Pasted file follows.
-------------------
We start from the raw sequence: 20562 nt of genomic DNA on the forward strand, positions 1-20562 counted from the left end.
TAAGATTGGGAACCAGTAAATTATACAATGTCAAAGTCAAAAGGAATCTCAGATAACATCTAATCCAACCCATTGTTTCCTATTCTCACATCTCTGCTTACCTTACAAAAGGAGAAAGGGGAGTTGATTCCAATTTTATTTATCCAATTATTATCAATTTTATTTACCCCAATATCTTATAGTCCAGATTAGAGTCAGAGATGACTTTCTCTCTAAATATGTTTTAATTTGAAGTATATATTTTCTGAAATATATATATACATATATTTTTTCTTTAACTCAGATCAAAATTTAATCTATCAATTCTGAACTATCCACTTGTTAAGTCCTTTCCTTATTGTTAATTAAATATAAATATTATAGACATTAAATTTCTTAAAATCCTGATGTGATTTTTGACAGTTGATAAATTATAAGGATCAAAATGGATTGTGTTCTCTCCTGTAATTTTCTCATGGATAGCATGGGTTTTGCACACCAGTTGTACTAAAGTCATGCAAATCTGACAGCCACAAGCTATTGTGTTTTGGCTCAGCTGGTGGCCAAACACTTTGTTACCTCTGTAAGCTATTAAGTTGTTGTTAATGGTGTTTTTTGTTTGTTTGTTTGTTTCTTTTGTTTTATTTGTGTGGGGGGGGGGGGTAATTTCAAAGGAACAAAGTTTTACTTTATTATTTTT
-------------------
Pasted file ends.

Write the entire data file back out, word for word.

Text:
We start from the raw sequence: 20562 nt of genomic DNA on the forward strand, positions 1-20562 counted from the left end.
TAAGATTGGGAACCAGTAAATTATACAATGTCAAAGTCAAAAGGAATCTCAGATAACATCTAATCCAACCCATTGTTTCCTATTCTCACATCTCTGCTTACCTTACAAAAGGAGAAAGGGGAGTTGATTCCAATTTTATTTATCCAATTATTATCAATTTTATTTACCCCAATATCTTATAGTCCAGATTAGAGTCAGAGATGACTTTCTCTCTAAATATGTTTTAATTTGAAGTATATATTTTCTGAAATATATATATACATATATTTTTTCTTTAACTCAGATCAAAATTTAATCTATCAATTCTGAACTATCCACTTGTTAAGTCCTTTCCTTATTGTTAATTAAATATAAATATTATAGACATTAAATTTCTTAAAATCCTGATGTGATTTTTGACAGTTGATAAATTATAAGGATCAAAATGGATTGTGTTCTCTCCTGTAATTTTCTCATGGATAGCATGGGTTTTGCACACCAGTTGTACTAAAGTCATGCAAATCTGACAGCCACAAGCTATTGTGTTTTGGCTCAGCTGGTGGCCAAACACTTTGTTACCTCTGTAAGCTATTAAGTTGTTGTTAATGGTGTTTTTTGTTTGTTTGTTTGTTTCTTTTGTTTTATTTGTGTGGGGGGGGGGGGTAATTTCAAAGGAACAAAGTTTTACTTTATTATTTTT